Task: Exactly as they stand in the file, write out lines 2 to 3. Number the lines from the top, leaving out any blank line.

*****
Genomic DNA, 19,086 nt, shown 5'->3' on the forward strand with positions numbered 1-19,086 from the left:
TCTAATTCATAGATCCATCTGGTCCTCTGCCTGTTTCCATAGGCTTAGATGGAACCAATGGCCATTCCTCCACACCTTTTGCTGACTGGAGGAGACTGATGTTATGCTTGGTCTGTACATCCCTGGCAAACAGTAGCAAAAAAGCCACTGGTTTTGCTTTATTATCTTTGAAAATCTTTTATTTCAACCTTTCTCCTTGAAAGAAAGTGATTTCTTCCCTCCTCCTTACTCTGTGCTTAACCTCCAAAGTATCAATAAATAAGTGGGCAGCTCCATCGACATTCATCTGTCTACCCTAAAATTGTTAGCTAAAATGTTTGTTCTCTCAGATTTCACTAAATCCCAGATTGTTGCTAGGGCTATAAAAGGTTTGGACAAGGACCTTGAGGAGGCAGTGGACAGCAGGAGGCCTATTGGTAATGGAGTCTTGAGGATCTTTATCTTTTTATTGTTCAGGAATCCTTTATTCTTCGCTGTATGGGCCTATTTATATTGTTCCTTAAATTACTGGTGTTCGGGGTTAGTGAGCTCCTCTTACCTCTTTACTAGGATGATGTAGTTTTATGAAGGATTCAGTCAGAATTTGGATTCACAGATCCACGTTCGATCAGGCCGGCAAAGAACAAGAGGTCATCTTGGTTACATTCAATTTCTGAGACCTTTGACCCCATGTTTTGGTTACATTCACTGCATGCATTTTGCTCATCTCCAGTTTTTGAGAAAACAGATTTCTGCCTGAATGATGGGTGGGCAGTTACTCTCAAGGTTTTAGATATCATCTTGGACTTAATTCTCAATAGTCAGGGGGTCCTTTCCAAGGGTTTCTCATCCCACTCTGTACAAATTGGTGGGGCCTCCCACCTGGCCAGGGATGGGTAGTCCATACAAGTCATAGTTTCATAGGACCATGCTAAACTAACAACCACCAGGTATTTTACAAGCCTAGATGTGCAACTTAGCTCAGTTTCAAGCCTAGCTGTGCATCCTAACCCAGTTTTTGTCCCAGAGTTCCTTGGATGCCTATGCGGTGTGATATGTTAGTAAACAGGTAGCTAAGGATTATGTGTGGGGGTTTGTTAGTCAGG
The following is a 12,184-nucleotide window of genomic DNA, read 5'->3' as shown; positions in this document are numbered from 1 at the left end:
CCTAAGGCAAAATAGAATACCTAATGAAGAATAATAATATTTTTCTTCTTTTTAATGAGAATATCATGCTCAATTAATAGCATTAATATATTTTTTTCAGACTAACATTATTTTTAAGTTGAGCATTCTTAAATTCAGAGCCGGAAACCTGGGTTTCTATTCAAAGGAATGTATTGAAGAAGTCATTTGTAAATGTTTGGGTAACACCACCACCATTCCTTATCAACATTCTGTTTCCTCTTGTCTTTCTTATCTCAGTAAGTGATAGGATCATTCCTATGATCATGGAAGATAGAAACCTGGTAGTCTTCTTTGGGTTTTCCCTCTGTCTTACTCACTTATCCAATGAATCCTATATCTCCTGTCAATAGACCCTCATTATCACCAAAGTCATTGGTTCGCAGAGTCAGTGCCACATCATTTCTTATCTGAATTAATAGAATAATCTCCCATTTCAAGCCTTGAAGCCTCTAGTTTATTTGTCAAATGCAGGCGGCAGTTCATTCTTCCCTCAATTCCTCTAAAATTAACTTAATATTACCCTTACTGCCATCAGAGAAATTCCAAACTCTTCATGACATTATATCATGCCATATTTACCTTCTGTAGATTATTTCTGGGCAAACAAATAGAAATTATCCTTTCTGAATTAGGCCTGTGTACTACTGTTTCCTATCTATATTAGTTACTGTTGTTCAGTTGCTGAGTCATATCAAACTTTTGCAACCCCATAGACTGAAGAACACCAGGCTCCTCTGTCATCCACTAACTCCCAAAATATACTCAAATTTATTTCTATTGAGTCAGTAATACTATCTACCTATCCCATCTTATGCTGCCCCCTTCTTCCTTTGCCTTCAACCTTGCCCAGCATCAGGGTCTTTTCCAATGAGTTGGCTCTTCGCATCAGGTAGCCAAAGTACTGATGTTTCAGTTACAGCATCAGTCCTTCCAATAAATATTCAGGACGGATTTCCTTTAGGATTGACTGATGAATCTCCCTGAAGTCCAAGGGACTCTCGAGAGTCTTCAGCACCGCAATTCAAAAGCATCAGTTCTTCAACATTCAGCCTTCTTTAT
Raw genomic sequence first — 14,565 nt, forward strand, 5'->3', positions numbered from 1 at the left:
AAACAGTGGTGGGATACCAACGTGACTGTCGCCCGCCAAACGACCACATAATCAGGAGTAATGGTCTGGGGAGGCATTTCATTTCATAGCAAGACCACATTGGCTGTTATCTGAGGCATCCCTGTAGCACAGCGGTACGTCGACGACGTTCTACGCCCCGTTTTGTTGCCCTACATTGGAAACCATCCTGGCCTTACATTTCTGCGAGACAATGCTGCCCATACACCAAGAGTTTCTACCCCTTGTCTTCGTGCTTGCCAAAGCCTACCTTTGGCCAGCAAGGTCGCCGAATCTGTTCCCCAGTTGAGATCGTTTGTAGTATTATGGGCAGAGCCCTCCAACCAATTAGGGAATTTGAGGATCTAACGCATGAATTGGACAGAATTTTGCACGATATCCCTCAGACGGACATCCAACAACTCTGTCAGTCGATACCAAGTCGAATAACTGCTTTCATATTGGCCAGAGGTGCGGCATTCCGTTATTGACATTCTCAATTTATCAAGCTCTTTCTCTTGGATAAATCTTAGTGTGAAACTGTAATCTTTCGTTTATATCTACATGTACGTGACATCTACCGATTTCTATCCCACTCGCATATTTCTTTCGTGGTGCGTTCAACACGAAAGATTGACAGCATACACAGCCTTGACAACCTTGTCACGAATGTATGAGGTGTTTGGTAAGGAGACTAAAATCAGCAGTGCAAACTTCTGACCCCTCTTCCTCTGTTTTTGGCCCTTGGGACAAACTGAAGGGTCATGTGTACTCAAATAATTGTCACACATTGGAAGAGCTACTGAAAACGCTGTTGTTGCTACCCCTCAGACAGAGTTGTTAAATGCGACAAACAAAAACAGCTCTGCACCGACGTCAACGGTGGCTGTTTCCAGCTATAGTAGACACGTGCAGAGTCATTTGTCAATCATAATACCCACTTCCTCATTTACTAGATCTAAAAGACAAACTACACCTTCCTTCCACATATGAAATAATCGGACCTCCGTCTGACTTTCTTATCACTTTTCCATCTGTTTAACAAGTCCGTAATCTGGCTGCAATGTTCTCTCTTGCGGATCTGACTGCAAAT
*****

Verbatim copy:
TCTAATTCATAGATCCATCTGGTCCTCTGCCTGTTTCCATAGGCTTAGATGGAACCAATGGCCATTCCTCCACACCTTTTGCTGACTGGAGGAGACTGATGTTATGCTTGGTCTGTACATCCCTGGCAAACAGTAGCAAAAAAGCCACTGGTTTTGCTTTATTATCTTTGAAAATCTTTTATTTCAACCTTTCTCCTTGAAAGAAAGTGATTTCTTCCCTCCTCCTTACTCTGTGCTTAACCTCCAAAGTATCAATAAATAAGTGGGCAGCTCCATCGACATTCATCTGTCTACCCTAAAATTGTTAGCTAAAATGTTTGTTCTCTCAGATTTCACTAAATCCCAGATTGTTGCTAGGGCTATAAAAGGTTTGGACAAGGACCTTGAGGAGGCAGTGGACAGCAGGAGGCCTATTGGTAATGGAGTCTTGAGGATCTTTATCTTTTTATTGTTCAGGAATCCTTTATTCTTCGCTGTATGGGCCTATTTATATTGTTCCTTAAATTACTGGTGTTCGGGGTTAGTGAGCTCCTCTTACCTCTTTACTAGGATGATGTAGTTTTATGAAGGATTCAGTCAGAATTTGGATTCACAGATCCACGTTCGATCAGGCCGGCAAAGAACAAGAGGTCATCTTGGTTACATTCAATTTCTGAGACCTTTGACCCCATGTTTTGGTTACATTCACTGCATGCATTTTGCTCATCTCCAGTTTTTGAGAAAACAGATTTCTGCCTGAATGATGGGTGGGCAGTTACTCTCAAGGTTTTAGATATCATCTTGGACTTAATTCTCAATAGTCAGGGGGTCCTTTCCAAGGGTTTCTCATCCCACTCTGTACAAATTGGTGGGGCCTCCCACCTGGCCAGGGATGGGTAGTCCATACAAGTCATAGTTTCATAGGACCATGCTAAACTAACAACCACCAGGTATTTTACAAGCCTAGATGTGCAACTTAGCTCAGTTTCAAGCCTAGCTGTGCATCCTAACCCAGTTTTTGTCCCAGAGTTCCTTGGATGCCTATGCGGTGTGATATGTTAGTAAACAGGTAGCTAAGGATTATGTGTGGGGGTTTGTTAGTCAGG
The following is a 12,184-nucleotide window of genomic DNA, read 5'->3' as shown; positions in this document are numbered from 1 at the left end: